noun suc·tion \ˈsək-shən\

: the act or process of removing the air, water, etc., from a space in order to pull something into that space or in order to cause something to stick to a surface; also : the force with which the air, water, etc., in a space is removed

Full Definition of SUCTION

:  the act or process of sucking
a :  the act or process of exerting a force upon a solid, liquid, or gaseous body by reason of reduced air pressure over part of its surface
b :  force so exerted
:  a device (as a pipe or fitting) used in a machine that operates by suction
suc·tion·al \-shə-nəl, -shnəl\ adjective

Examples of SUCTION

  1. The vacuum cleaner picks up dirt by suction.
  2. The octopus grasps things using suction.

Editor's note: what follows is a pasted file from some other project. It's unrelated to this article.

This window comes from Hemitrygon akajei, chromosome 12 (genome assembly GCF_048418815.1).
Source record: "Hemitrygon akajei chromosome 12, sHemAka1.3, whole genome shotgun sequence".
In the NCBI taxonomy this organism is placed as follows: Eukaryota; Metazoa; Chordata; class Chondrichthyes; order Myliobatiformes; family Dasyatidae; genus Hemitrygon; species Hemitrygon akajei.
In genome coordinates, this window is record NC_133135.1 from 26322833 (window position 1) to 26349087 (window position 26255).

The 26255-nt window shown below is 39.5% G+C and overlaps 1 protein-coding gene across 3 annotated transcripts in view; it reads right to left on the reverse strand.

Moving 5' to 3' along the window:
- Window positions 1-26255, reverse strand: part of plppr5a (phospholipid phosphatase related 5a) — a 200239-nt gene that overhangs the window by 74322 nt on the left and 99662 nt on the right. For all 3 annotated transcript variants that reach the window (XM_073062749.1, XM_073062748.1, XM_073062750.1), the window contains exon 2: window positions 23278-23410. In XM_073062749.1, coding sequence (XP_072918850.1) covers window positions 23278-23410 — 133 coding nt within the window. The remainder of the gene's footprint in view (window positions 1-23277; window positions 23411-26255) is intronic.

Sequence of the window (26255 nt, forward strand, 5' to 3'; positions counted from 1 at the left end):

3. a vacuum cleaner with enough suction to pick up the heaviest particles of dirt

Origin of SUCTION

Late Latin suction-, suctio, from Latin sugere to suck — more at suck
First Known Use: 1626

Rhymes with SUCTION


transitive verb

: to remove (something) by pulling it with the force of moving water, air, etc. : to remove (something) by using suction

Full Definition of SUCTION

:  to remove (as from a body cavity or passage) by suction

Examples of SUCTION

  1. The surgeon will suction blood out of the area.

First Known Use of SUCTION



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